New arrivals receive assistance in Senegal. Credit : IOM/Lucas Chandellier

By Issa Sikiti da Silva
DAKAR, Mar 29 2018 (IPS)

Bouba Diop looks in delight at his uncle’s newly refurbished food canteen in the poor township of Keur Massar on the outskirts of the Senegalese capital Dakar.

Since returning to Senegal from Algeria and Libya, where he was working in the construction sector, he has been wondering how to rebuild his life after spending two years in North Africa trying to get to Europe by sea. But now, his uncle has given him back his manager job.“We have to tackle the roots and ask ourselves the question: why are we ready to lose our lives to find work elsewhere?" --Florence Kim of IOM

Home sweet home

“I’m happy to be back after living in the North African hell, but I’m angry with myself for not making my dream come true. Well, it’s destiny. Now I must look forward to the future,” Diop, a 22-year-old man who attended a Darra (religious school), added.

While Diop reflected on what he called a shattered dream, at the same time in Kolda in southern Senegal, another returnee from Niger, Ibou, pondered his future, which he described as uncertain and complicated.

Unlike Diop, who has found solace in his uncle’s shop, Ibou is wondering what to do next after selling all his livestock to hit the road, crossing the Sahara desert on his way to the European El Dorado. But he never made it even to war-torn Libya.

“I was robbed in Niger of all my money (2,800 dollars) and belongings by people posing as smugglers who promised to take me to Tripoli, and finally to Italy,” the 25-year-old man said, adding that he was stranded for several months in Agadez (northern Niger, ‘door of the Sahara’), where he almost died of hunger and malaria.

“Somehow, I’m ashamed to return because I have become another burden on my family. I was born in a poor family. They all pinned their hopes on me, thinking that I would reach Europe and get a well-paying job to start sending them money,” he said emotionally.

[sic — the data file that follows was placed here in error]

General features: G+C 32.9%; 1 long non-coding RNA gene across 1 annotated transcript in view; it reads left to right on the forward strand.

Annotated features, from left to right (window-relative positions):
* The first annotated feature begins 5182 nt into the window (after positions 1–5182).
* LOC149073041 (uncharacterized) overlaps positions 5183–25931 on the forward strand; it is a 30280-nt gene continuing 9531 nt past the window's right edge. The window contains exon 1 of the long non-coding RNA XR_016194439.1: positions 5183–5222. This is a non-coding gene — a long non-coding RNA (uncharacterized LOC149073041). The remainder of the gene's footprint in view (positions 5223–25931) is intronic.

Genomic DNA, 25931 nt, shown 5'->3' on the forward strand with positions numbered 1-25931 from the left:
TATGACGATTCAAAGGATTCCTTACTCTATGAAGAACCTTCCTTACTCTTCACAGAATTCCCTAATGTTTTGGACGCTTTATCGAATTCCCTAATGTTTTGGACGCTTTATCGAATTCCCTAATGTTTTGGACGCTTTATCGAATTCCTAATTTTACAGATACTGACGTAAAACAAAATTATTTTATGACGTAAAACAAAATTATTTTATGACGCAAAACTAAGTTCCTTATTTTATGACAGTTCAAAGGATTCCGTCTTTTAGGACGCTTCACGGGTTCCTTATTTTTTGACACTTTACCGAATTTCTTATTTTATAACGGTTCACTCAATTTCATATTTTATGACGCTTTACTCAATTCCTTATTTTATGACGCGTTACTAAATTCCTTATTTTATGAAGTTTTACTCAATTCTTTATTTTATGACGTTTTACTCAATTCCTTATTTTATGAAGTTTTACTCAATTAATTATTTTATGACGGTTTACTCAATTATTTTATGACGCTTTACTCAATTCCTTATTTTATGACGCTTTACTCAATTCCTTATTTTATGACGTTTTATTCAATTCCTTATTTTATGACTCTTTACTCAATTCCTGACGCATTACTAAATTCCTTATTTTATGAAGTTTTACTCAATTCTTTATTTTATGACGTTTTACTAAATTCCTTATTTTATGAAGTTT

Sad tales

Diop and Ibou’s stories are just the tip of the iceberg in Africa, where hopeless young sub-Saharan Africans, including unaccompanied children, leave their poverty-stricken or war-torn homelands to travel to North Africa in the hope of getting a job to fund their onward and dangerous journey to Europe.

While 150,982 ‘lucky’ migrants – from Africa and elsewhere – managed to reach Europe in 2017 by the Mediterranean Sea, more than 15,000 have died trying since 2014 (3,139 last year), according to the International Organization for Migration (IOM).

However, for those who, for whatever reasons, were stranded either in Niger or Libyan jails (20,000 last year) or sold as ‘modern slaves’ in Libyan markets, the only way to solve the crisis seems to be assistance for voluntary return to their home countries.

New arrivals receive assistance in Senegal. Credit : IOM/Lucas Chandellier

New arrivals receive assistance in Senegal. Credit : IOM/Lucas Chandellier

Assistance for voluntary return

IOM said that in 2017 it assisted 3,023 Senegalese migrants stranded in Libya and Niger to return thanks to the European Union Trust Funds.

Florence Kim, IOM regional media and communications officer for West and Central Africa, told IPS that in Senegal, assistance to returnees has been a major focus since the establishment of the office in 1998.

“In the absence of legal migration channels, assistance for voluntary return is one of the only options that can help migrants in distress whose fundamental rights are at risk of being violated,” she explained. “More than 23,000 people have since received return assistance and were assisted on their arrival.